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PO Box 360
Trenton, NJ 08625-0360
|Mary E. O'Dowd, M.P.H.|
For Further Information Contact:
ShapingNJ, a public/private partnership of more than 150 organizations dedicated to curbing obesity in
“Research shows that when people have access to and support for healthy choices, they are more likely to make better and more informed health decisions,” said Health and Senior Services Acting Commissioner Mary O’Dowd. “Over a lifetime, these healthy choices prevent obesity and other serious, disabling and expensive chronic diseases—including diabetes, heart disease and some cancers—that can result from obesity and a sedentary lifestyle.”
The May 5th meeting will open with Assistant Commissioner Gloria Rodriguez delivering welcome remarks to demonstrate the DHSS’s support for this work. Keynote speaker Larry Cohen, founder of Prevention Institute, will motivate partners with a presentation on creating social change movements. Sheree Vodicka and Brooke Findley from the North Carolina Department of Health and Human Services, Physical Activity and Nutrition Branch will focus on key messaging and co-branding to promote sustainable change. The Department will also release new Behavioral Risk Factor Surveillance Survey (BRFSS) data, as well as offer participants a chance to learn more about promising practices of partners’ efforts to implement our strategies thus far.
ShapingNJ is comprised of local health departments, businesses, school districts, hospitals and child care agencies from across
ShapingNJ partners are spearheading multiple statewide efforts to increase access to healthy food and beverages and increase daily opportunities to be physically active. Ten pilot communities are cultivating vegetable gardens, marking walking trails, installing bike racks and replacing unhealthy snacks with healthy options at school parties and in municipal vending machines. Two efforts aim to achieve essential policy change. Ten maternity hospitals have also begun to change organizational policies in order to promote exclusive breastfeeding from birth. Additionally, a coalition of providers and advocates have submitted policy recommendations to revise state licensure requirements to ensure that child care centers deliver only healthy food and drink and lots of active play to the children in their care.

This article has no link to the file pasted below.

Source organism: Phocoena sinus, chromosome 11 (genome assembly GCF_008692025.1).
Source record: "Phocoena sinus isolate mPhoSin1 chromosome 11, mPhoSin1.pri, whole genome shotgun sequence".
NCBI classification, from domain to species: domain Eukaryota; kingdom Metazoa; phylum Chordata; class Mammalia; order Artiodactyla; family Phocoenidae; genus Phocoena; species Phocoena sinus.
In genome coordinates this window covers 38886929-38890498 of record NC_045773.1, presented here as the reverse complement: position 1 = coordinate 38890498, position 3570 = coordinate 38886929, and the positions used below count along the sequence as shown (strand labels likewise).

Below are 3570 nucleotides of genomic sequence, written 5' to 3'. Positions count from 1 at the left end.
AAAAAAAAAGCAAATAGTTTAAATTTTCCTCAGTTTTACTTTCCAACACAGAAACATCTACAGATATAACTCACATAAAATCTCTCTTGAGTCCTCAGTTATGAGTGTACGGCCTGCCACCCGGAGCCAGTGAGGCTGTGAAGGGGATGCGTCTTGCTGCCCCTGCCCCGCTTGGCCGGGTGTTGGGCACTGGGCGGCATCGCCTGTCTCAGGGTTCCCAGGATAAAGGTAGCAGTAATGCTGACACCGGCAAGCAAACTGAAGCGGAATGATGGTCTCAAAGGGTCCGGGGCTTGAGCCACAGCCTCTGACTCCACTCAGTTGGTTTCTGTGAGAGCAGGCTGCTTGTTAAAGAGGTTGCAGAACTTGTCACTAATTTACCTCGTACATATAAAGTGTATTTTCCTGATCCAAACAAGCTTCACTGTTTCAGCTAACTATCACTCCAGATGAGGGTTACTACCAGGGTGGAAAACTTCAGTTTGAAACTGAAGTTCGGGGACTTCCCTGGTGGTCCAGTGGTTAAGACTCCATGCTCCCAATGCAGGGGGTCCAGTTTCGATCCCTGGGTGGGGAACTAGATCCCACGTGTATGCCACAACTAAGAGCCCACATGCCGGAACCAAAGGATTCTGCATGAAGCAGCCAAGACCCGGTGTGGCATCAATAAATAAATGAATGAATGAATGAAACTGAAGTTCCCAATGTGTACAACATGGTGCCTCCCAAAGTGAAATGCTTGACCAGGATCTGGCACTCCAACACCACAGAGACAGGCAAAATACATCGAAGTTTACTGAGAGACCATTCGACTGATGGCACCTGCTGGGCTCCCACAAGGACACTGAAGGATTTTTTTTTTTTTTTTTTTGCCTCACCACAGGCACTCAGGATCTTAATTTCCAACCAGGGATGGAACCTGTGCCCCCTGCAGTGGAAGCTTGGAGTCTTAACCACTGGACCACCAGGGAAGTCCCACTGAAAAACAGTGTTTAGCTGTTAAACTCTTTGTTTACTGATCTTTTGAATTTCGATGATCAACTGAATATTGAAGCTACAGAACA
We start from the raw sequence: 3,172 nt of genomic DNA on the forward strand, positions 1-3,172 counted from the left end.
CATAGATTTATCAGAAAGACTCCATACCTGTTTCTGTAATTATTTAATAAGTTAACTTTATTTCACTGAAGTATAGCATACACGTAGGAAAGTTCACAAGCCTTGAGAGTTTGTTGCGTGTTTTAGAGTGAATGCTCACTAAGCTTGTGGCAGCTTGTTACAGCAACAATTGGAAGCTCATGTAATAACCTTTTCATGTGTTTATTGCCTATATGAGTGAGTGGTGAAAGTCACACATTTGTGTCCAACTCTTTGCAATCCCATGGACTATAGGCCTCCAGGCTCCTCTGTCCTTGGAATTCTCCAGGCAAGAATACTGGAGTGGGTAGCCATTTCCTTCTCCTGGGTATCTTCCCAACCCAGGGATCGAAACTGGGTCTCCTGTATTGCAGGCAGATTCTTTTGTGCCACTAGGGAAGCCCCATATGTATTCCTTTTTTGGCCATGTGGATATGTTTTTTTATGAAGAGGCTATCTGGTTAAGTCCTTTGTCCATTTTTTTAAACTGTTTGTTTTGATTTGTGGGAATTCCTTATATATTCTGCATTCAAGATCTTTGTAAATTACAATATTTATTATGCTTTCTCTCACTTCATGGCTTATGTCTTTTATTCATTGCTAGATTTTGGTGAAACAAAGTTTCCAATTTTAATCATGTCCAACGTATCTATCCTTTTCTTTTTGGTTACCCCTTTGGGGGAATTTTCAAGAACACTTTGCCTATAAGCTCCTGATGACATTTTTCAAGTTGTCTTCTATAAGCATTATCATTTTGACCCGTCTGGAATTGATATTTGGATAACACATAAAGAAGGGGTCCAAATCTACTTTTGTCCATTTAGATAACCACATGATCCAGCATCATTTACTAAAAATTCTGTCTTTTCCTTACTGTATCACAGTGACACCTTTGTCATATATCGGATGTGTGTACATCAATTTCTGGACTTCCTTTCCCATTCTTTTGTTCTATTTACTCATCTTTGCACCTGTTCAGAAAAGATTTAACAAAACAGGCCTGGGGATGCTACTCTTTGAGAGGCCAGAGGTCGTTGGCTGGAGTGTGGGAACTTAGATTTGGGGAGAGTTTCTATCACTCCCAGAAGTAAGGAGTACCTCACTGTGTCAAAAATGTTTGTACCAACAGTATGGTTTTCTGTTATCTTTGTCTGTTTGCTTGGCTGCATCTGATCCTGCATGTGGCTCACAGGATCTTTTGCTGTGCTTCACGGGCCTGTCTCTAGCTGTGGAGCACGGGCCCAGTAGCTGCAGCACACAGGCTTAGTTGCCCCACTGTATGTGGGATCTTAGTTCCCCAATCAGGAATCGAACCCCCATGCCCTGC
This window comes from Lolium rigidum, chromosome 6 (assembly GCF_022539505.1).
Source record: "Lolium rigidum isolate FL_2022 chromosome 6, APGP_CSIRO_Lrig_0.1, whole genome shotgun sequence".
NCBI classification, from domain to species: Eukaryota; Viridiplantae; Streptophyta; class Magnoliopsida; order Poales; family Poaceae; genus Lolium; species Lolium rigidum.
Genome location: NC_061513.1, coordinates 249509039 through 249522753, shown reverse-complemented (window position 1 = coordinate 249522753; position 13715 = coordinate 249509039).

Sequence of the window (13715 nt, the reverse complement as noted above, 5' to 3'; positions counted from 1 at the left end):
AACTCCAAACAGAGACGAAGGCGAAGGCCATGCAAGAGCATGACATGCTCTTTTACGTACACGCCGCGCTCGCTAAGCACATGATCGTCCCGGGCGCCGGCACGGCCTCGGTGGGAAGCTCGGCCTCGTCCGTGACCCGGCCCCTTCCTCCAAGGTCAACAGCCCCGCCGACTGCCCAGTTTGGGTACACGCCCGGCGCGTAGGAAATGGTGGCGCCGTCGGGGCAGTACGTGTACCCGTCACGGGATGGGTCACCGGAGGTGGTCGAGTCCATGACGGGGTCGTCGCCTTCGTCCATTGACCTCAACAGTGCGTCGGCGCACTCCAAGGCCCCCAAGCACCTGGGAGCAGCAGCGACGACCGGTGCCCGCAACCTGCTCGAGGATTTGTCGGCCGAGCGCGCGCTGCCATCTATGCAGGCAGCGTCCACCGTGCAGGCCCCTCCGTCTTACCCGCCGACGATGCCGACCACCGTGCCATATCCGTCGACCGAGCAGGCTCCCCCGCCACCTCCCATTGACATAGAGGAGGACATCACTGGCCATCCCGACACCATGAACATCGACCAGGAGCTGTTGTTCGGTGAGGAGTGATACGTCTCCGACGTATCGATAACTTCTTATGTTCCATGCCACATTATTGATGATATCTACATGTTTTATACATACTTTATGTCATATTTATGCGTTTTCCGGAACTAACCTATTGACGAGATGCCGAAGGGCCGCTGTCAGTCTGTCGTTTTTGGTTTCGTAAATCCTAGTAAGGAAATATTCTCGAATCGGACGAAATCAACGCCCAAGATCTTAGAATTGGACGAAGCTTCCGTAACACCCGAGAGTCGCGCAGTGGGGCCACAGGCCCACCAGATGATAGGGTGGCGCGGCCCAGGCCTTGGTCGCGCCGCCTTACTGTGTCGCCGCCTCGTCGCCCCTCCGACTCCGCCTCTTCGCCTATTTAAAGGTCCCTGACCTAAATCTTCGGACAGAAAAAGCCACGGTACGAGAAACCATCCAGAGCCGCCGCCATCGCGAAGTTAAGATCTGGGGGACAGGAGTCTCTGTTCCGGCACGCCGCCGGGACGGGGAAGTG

“Curbing the obesity epidemic is a long-term challenge requiring all sectors of society to pitch in. All New Jerseyans deserve to live, learn, work and play in active, healthy environments and we are working to create a social movement towards healthy change,” said Peri Nearon, director of the Office of Nutrition & Fitness. “We hope this meeting will equip our partners with more tools to create such change and give them a chance to network with each other to help them sustain their momentum.”
For additional information, contact the Office of Nutrition & Fitness at (609) 292-2209 or electronically at firstname.lastname@example.org.
Department of Health
P. O. Box 360, Trenton, NJ 08625-0360